The thing about it that jumped out at me is Hernandez has faced Texas five times in 2015, logging a win each time (5-0, 1.83, Rangers slash line of .168/.267/.269). It’s mathematically only a little unexpected for a starter to face a division opponent five times out of a scheduled 19 match-ups. It’s crazy for him to face a division opponent just once in that many games.
Again, it might be a good thing that the Astros didn’t draw Hernandez another two or three times this year, considering how they jumped all over him on June 12, but I’d bet they’d be less than 10-6 against Seattle this season if Hernandez did get another shot or two or more at them.
Perhaps more to the point, if the Rangers saw Hernandez three or four times in 2015, rather than five times in the clubs’ six series, maybe their unsightly 7-12 record against the Mariners wouldn’t be quite so unsightly.
Anyway, here we go. Travel day today, then three in Oakland and three in Houston, followed by the final seven at home, three with Detroit and four with Los Angeles.
For the Astros: Angels and Rangers for three each at home, and then on the road for three in Seattle and three in Arizona.
A game and a half separate Texas and Houston.
After tonight that margin will be one game, or two.
Dallas Keuchel against Jered Weaver, in Minute Maid Park, where Keuchel never loses (13-0, 1.49 this year).
It’s the Rangers’ final day off.
Unless you want to count two weeks from today, when the hope is the club is making preparations for that Thursday’s Game One in Toronto or Kansas City, or possibly New York.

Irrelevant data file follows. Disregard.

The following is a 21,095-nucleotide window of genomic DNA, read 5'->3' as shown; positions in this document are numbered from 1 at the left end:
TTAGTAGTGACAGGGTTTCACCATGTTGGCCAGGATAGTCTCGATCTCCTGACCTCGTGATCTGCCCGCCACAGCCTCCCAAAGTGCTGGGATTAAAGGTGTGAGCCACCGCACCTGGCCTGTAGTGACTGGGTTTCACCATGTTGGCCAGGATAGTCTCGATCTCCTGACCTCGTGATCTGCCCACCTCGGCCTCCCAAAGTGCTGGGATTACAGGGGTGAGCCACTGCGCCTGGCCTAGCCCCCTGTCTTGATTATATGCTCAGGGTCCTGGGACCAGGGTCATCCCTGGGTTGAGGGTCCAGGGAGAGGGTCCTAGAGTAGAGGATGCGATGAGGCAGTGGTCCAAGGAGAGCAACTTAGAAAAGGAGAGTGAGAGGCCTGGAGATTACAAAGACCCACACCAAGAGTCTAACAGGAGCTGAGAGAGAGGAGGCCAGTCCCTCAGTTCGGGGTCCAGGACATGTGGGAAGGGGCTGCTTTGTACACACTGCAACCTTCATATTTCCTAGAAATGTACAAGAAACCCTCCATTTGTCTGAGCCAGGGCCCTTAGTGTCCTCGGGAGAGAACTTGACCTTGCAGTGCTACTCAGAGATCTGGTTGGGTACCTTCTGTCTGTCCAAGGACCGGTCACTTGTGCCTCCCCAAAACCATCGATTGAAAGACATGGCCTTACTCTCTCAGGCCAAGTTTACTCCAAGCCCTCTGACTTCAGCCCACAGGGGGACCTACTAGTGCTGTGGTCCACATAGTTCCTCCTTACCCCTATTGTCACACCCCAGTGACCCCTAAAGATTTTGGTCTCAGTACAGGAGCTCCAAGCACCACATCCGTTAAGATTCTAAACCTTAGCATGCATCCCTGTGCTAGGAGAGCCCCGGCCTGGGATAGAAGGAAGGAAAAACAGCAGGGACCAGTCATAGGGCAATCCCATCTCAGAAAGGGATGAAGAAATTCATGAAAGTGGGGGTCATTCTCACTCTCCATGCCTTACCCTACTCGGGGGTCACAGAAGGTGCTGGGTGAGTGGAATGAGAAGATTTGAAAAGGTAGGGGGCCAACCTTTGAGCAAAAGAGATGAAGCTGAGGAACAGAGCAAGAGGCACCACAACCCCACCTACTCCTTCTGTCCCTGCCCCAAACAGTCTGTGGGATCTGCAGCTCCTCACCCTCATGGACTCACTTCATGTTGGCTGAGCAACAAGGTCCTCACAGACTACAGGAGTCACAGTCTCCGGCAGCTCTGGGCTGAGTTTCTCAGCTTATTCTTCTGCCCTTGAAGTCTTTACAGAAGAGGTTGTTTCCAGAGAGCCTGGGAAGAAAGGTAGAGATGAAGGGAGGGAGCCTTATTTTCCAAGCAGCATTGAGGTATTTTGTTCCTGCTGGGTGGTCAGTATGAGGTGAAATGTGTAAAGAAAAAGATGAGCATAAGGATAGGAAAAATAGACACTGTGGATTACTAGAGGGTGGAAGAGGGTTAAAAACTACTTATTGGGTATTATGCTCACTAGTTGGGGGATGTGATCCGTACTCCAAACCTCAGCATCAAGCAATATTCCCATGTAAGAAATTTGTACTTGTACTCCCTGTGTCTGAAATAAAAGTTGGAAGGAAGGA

Four in a row at the expense of the team you were chasing, relegating them to chaser.
Twelve of 16 overall against those Astros (including seven straight), which in a way defines the current AL West standings.
Nineteen wins in the last 23 home games, an emphatic demonstration of #CastleDoctrine baseball.
Ten remaining at home for the Rangers, six away for the American’s League best road team. For the Astros: Nine home, six away for the AL’s worst road bunch.
(Evan Drellich [Houston Chronicle]: “Psychologically, this trip hurts on two levels: the road has really become a terror for [the] Astros, beyond what it was, and so have the Rangers.”)
Nine wins in 10 career decisions against Houston for Colby Lewis, Warrior-Beast.
A .500/.579/1.063 series for Prince (maybe, just maybe . . . definitely) Fielder.
Attendance in the 20k’s for the first two Rangers-Astros games, then 30k’s for the last two, and here comes the weekend.
Texas and Houston, at Minute Maid, three times, starting a week from tonight.
But those are all just numbers. What we’re experiencing right now isn’t mathematical as much as it is magical, a near-nightly expression of why we invest ourselves like we do.
This isn’t about numbers right now. It’s about competing and executing and chasing something relentlessly and getting the job done, with new guys stepping up night to night.
And this isn’t over. There will be disappointing and maybe ominous nights over the next two and a half weeks. But Texas has resoundingly positioned itself so that the setbacks may not be as damaging and, on the heels of the most spectacular series this club has had in a really long time, so that it will take more of those setbacks now to wreck this thing than anyone could have ever imagined in mid-March, or mid-May, or mid-July.
The numbers can be predictive, and they can be instructive, but the bottom line is in stacking up the W’s, no matter how it is that you get the job done.
The numbers, ultimately, wash out.
-5.5, -3.5, -1.5, +0.5, or +2.5.
-5.5, -3.5, -1.5, +0.5, or +2.5.
-5.5, -3.5, -1.5, +0.5, or +2.5.
-5.5, -3.5, -1.5, +0.5, or +2.5.
-5.5, -3.5, -1.5, +0.5, or +2.5.
I like live music, and I like my wife, and so when she asked me a couple months ago if we could go see Lenny Kravitz in mid-September to celebrate her birthday . . . sure, absolutely.